HEALTHCARE HIRING PERSPECTIVES BLOG

3 Examples of Operationalizing Culture Fit through Talent Acquisition

Posted by  Bryan Warren

culture-fit-talent-acquisition.jpgIn a recent blog we asked, “What is culture fit, anyway?” The short answer was that:

  1. “Culture” is the way the organization thinks and feels about its purpose and its function and how it goes about solving problems and fulfilling that function.

  2. “Culture Fit” is the concept of defining the behavioral attributes of the workforce that support this culture and identifying people with those attributes.

Knowing this, then, how do we put these concepts in practice to actually build a culture of safety, employee engagement, or a truly patient-centered, service-oriented culture? Some examples:

Starting from Scratch:

We’ve worked on several new hospital start-up projects recently. In each case, an already successful system envisioned a new campus that went above and beyond anything they’d done to build a unique culture – because that culture would drive organizational success.

The senior leaders of each hospital system wanted to take the best of their respective systems but also avoid some of the common cultural challenges of academic medical centers – challenges that often get in the way of a highly collaborative, service-oriented culture.

They built an organization-wide behavioral competency model, going beyond the vague notions of “patient-centered care” to the specific behavioral attributes required for each job family. I specifically recall talking to the Chief Nursing Officer who wanted us to focus less on years of nursing experience and more on innovation, adaptability, and collaboration. She said she never wanted to hear “because that’s the way we’ve always done it” as a reason for anything.

Related: Four Keys to Establishing a Hosptial-Wide Behavioral Competency Model

We then worked with them to build a hiring process, looking for these specific attributes (They were different for different job families – because “service-orientation” and “empathy” are important in the C-suite but manifest themselves differently than for a patient care technician). These attributes were baked into the application process, the resume review, the phone screen, live interviews, and healthcare and job-specific personality assessments. We also trained hiring managers about their role in selecting their team, how to analyze all of this data, and on solid, behavioral-based interviewing skills.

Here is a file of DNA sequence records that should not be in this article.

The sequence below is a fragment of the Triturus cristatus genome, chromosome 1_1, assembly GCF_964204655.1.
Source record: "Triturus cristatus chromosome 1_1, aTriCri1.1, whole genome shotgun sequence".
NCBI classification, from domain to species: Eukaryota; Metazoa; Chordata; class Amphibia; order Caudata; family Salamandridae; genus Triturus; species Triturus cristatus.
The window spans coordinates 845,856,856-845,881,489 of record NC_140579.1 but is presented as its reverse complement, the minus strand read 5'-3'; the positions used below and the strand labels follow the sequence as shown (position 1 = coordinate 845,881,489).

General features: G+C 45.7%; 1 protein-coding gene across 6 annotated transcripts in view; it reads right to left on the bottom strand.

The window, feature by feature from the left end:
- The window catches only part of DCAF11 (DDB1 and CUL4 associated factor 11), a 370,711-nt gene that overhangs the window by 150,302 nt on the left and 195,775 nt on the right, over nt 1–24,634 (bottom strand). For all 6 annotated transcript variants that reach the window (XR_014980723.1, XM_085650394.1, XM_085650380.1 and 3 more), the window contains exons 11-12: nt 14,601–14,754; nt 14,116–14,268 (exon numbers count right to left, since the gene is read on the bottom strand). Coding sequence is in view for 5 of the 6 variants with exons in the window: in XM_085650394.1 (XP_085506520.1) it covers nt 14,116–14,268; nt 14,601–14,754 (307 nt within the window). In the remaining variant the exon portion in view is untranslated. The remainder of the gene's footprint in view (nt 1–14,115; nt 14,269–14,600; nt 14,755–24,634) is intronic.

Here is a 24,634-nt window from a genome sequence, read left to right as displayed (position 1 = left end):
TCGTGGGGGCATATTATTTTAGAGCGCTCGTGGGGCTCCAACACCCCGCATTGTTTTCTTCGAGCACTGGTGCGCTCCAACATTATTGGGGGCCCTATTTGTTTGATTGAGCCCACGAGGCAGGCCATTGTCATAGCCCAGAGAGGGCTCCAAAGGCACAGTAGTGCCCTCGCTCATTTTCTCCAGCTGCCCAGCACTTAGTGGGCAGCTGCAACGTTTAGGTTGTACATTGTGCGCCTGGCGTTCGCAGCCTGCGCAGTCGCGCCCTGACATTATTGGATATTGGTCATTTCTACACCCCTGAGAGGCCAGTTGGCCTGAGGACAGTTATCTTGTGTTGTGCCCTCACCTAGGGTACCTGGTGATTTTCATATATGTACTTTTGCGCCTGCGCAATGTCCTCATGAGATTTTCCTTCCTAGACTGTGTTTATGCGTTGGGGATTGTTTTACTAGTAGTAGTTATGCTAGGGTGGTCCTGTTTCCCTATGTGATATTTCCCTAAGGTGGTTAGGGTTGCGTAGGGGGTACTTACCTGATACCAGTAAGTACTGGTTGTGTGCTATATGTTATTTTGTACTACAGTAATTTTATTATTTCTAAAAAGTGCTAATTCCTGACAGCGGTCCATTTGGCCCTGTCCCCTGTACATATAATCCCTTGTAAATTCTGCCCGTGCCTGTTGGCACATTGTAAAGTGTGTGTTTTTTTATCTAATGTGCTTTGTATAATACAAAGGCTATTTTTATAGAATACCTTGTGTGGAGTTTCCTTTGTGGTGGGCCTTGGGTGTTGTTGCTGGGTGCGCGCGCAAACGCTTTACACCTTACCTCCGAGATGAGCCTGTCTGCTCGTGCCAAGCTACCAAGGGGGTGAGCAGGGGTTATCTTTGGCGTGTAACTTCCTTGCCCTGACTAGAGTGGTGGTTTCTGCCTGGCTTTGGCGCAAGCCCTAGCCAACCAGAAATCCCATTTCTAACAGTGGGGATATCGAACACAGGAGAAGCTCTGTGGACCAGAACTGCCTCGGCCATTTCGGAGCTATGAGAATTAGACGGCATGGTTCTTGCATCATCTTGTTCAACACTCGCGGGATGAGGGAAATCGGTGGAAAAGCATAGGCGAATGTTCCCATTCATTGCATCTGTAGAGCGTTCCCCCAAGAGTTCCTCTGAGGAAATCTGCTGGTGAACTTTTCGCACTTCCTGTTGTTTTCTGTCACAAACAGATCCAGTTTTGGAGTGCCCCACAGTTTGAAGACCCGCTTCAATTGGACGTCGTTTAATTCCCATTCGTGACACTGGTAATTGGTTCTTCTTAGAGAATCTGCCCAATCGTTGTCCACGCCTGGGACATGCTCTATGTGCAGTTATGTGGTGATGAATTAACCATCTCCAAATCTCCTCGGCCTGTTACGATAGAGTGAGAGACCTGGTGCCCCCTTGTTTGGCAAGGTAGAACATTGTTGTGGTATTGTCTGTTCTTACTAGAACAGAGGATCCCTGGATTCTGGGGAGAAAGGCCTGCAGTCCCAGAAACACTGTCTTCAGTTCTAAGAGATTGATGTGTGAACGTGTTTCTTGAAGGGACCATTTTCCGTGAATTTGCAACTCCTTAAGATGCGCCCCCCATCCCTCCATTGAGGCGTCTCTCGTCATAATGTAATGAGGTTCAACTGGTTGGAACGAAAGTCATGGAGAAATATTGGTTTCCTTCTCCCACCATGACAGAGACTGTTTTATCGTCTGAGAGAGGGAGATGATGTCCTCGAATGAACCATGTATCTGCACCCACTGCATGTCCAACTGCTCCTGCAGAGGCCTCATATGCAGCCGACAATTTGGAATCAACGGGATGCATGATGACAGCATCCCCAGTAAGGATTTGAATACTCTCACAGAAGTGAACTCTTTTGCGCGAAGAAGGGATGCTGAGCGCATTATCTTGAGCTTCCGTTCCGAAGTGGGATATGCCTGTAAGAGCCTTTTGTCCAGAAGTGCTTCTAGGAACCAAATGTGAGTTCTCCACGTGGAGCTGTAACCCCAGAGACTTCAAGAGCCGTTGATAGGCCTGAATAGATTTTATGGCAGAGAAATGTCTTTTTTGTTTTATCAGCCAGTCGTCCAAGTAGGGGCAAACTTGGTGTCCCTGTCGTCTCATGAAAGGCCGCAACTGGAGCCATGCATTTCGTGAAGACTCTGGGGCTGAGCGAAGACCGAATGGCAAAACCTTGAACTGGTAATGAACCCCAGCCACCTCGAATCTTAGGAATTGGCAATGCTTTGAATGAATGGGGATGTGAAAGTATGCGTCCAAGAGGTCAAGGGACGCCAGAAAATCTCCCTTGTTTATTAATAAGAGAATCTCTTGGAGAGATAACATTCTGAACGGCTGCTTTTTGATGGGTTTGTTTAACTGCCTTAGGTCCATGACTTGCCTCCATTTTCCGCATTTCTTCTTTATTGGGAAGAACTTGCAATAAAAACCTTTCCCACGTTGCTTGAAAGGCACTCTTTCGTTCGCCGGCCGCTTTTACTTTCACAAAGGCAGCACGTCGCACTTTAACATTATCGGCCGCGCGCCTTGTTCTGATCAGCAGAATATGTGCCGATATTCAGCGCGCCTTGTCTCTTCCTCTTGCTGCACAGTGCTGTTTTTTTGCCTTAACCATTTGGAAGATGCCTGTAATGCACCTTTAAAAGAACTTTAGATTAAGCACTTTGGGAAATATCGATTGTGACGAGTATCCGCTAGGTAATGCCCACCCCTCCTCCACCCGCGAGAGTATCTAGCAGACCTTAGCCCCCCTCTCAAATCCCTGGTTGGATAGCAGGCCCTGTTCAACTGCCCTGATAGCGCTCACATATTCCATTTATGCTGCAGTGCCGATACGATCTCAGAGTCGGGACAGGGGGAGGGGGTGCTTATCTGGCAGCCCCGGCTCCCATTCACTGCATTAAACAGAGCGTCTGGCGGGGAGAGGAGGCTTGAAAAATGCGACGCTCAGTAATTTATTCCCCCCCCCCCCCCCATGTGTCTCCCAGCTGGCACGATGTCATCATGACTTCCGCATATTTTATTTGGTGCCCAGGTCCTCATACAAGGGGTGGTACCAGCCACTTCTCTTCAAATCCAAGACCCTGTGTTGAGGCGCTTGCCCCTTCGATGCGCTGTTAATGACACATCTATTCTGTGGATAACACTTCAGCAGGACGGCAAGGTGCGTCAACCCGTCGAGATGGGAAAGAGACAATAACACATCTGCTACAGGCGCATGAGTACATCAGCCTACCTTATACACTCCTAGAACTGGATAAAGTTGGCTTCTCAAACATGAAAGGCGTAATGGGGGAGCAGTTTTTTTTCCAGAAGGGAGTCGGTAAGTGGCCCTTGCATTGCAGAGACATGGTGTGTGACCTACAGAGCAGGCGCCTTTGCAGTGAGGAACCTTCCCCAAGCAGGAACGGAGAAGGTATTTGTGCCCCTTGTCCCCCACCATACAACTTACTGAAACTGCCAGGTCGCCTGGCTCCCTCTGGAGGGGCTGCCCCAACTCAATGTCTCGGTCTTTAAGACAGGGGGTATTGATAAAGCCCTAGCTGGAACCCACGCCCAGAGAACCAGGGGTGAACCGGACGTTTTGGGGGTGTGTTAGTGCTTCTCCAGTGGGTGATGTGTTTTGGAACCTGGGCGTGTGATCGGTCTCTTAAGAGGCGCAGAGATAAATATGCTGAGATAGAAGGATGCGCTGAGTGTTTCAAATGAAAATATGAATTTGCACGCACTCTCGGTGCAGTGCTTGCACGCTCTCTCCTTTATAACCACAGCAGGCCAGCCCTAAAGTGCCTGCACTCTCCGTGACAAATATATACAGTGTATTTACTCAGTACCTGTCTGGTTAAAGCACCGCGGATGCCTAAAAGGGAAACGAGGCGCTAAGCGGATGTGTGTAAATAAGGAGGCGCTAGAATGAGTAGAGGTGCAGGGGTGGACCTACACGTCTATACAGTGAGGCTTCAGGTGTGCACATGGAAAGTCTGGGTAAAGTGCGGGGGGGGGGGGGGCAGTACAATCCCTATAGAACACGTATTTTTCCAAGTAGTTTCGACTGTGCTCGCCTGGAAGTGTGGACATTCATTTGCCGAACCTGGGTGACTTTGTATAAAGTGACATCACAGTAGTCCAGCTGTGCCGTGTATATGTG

In both cases, this attention to culture-based behavioral attributes paid off. Both organizations have the top patient satisfaction and employee engagement scores in their respective systems (and no, this is NOT always the case just because there is a shiny new building!).

Identify and Keep the Right Leaders:

A large, faith-based non-profit system was struggling to create new care delivery models and attend to the business of healthcare while also staying true to its faith-based mission. They were asking a lot of leaders and were losing them faster than they could replace them.

The solution? Define the behavioral attributes required to get the job done today and in the near future, and stick to the all-important mission. Build a deliberate senior leader selection system focused on these attributes and a rigorous on-boarding and coaching program to support each leader. The result? A 50% reduction in leader turnover.

Attract and Retain a Specific Type of Nurse:

Not every nursing position is the same. Unlike hospitals, dialysis providers have staff at thousands of smaller locations. It’s hard to build and maintain a consistent culture when this is the case. This company, though, spends a lot of time and resources on their unique culture because they know it’s the reason for their success. Their efforts to hire nurses who would succeed in this culture were less than ideal.

Again, we worked with them to define what it means to be a successful nurse in this setting. It’s different than a traditional bedside nurse at a hospital, and they provide services across multiple settings – home, clinic, and acute care. We built these attributes into the branding strategy to attract a certain profile of nurse by building a screening process to help candidates to target the right practice setting and then developing a nursing-specific personality assessment and interview process targeting these behaviors. The result? Nurses hired through this process are TWICE as likely to be successful and FIVE times more likely to stay.

Related Webinar: Attract and Retain Nurses to Build You Culture

All of this is part of what we call an “Evidence-Based Hiring” approach – using a deliberate, data-driven approach to improve your odds of choosing the right person during every hiring decision. In these examples, a big focus was not just what attributes predict the ability to do the job, but what attributes contribute to the culture that leaders envision.

Want to learn more about culture and healthcare’s unique challenges? See:

Healthcare Culture

Tags:   organizational culture, healthcare hiring, nurse hiring strategies, healthcare leadership

Bryan Warren

Bryan is the former Director of Healthcare Solutions at Select International. He was responsible for developing and promoting tools and services designed specifically for the unique challenges faced by healthcare organizations.

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